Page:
getting costumes to and from the set....


keeping actors warm enough when its cold and cool when its hot (blow- drying sweaty armpits can get interesting)


getting the actors dressed, in the right costume at the right time, with the garments all put on correctly (according to the designer's or the key costumer's intentions)


keeping the actors in their costumes looking good on camera (protecting shirt collars from makeup rings for instance - or keeping the linen skirt looking unrumpled)....


keeping the Matching Book (also known as "The Bible"):
since scenes are shot out of sequence a careful record has to be kept of exactly how the costume was worn so that it looks the same.

Example: We see actor on porch of real house on location talking (that is shot a an exterior). Days, weeks, or months later, the next scene, inside the house, is shot on the sound stage where the interior of the house is located (this is an interior soundstage shot). The costume has to match, right down to the tie that was crooked to the left and the collar which was accidentally flipped up on one side in the previous scene.

Worse case scenario: 6 months after the shooting has finished the editor and producer and/or director decide that the film just won't work without certain scenes that were not shot when the original was done. They decide to do several new days of shooting, but they're not going to go back to location, they're going to do it in Los Angeles (or where ever) and they are just going to use a local "pickup costumer" who knows nothing about the film.... costumes have to match. The costumer can only hope that the "shoulder bag" seen prominently in the matching scene, shot more than a year ago, does not turn out to be the "baby bag" belonging to the actress at that time, that has since been discarded with the evolution of that baby into a toddler. Yes, that did happen to me.)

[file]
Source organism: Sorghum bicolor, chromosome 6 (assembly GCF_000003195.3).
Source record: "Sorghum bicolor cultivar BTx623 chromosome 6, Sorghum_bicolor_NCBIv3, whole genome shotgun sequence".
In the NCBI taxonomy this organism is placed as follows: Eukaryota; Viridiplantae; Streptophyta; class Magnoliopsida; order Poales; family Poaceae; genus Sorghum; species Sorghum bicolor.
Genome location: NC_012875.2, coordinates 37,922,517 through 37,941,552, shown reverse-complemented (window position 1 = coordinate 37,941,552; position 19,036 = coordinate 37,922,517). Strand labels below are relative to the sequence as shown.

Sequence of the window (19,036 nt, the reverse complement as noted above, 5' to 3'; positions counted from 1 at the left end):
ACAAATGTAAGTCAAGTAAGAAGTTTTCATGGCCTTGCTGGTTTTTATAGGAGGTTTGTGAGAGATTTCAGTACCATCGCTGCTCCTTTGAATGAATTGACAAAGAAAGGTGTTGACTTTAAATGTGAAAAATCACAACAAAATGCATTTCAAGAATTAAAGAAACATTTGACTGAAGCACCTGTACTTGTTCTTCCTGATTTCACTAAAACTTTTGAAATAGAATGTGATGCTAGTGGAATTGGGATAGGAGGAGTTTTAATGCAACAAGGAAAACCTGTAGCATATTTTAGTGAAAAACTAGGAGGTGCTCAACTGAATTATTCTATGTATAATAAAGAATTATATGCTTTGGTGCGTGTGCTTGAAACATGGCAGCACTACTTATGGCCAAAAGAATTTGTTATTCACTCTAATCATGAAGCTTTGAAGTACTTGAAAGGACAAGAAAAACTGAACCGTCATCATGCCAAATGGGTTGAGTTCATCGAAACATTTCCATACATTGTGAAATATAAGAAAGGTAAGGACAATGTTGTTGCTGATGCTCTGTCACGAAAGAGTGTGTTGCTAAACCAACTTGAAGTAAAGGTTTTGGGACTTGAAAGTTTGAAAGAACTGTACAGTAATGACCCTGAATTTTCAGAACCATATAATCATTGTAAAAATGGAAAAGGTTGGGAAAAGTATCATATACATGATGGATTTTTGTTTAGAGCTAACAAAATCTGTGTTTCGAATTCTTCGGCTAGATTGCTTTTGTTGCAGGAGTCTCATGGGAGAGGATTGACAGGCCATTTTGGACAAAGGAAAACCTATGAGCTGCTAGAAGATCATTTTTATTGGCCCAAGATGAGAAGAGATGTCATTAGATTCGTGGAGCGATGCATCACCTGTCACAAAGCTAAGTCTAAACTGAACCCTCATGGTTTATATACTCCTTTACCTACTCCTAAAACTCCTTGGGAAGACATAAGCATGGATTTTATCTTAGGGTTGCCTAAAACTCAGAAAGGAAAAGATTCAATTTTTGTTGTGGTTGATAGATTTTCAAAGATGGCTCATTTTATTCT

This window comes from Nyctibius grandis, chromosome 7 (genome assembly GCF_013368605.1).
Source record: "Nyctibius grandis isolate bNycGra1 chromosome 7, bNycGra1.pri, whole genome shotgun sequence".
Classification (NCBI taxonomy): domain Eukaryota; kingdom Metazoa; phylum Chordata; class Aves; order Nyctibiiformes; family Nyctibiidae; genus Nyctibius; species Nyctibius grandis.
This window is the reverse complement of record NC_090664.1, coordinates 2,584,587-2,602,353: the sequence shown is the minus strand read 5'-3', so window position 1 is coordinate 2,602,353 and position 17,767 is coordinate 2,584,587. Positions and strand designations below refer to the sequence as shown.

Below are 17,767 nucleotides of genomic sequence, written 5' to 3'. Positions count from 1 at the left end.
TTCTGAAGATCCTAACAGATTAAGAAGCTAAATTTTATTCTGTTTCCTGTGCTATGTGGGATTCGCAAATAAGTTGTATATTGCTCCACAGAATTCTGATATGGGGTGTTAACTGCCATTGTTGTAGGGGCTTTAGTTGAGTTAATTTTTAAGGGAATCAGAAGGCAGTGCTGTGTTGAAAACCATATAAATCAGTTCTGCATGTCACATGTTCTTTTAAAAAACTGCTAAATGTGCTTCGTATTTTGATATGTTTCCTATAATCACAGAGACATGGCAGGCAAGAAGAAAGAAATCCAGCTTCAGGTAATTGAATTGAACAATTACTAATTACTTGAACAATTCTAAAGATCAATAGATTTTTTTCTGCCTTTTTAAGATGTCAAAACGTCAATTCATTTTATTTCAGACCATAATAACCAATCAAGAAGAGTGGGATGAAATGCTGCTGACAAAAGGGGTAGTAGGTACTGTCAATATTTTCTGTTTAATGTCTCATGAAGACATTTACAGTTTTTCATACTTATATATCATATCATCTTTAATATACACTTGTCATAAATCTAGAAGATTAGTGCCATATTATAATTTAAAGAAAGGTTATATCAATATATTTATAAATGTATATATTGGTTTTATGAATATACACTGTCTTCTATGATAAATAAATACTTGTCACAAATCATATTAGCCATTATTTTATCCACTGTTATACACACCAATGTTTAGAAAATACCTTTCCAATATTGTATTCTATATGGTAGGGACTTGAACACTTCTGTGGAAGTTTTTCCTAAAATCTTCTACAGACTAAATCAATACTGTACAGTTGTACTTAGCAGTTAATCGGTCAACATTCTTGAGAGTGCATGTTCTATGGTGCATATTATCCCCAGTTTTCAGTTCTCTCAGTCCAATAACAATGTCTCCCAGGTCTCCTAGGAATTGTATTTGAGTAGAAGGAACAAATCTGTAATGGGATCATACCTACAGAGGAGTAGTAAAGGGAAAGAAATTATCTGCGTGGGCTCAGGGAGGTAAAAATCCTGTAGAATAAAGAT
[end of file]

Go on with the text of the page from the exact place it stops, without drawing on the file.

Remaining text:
Key costumers also have to be superb budget estimators (telling the producers what the wardrobe budget needs to be) and bookkeepers (able to tell the production manager at any given moment exactly how much of the budget they have spent).

(I actually have created a computer software (with input from the Joint Hollywood Costume Computer Users Group) for budgeting and tracking the budget on a show... it also produces all the "break down" sheets for the "Matching Book", the "cross plot" pages and the "day for day" shooting pages... all different formats used for organizing the tracking and organization of the costumes.)


And, of course, you need to be a people person. Your time will be spent with "crews of people" and "casts" of actors. If you cannot enjoy and appreciate those people who you are spending you time with, for many very long and tiring days, then you do not belong in this line of work.


I have, over the years, seen many people get started in the career of a film costumer by starting as a local hire, with no experience, to work with experienced union costumers on a film that is being shot in their home area. Many of them have gone on to become some of the most respected currently working in the business.

As for the life style:

The process is fascinating, exhilarating, and exhausting. While you are on the project, that is your life. There is little or no time for anything else. (It is very difficult to maintain a marriage, let alone a family.)

Wardrobe people are unusually among the first crew to arrive on the set and usually just about the last to leave. You are lucky if you get an "8 hour turn around" (8 hours from the time your sign out to when you have to be back). When you are working on location (outside of Los Angeles or New York) you will be working 6 days a week. If you are lucky, you will catch up on your sleep and do laundry on Sunday. You have to be really in good physical shape, practice good nutrition, exercise seriously and take good vitamins.

There will be some days when you know the only thing that is keeping you going is your respect for the costumes as an artform.

There will be other days, when you are on the set, watching the process of film making, when you will be in joyful awe of the people you are working with and the life experience you having.


© 2004 Stephanie Schoelzel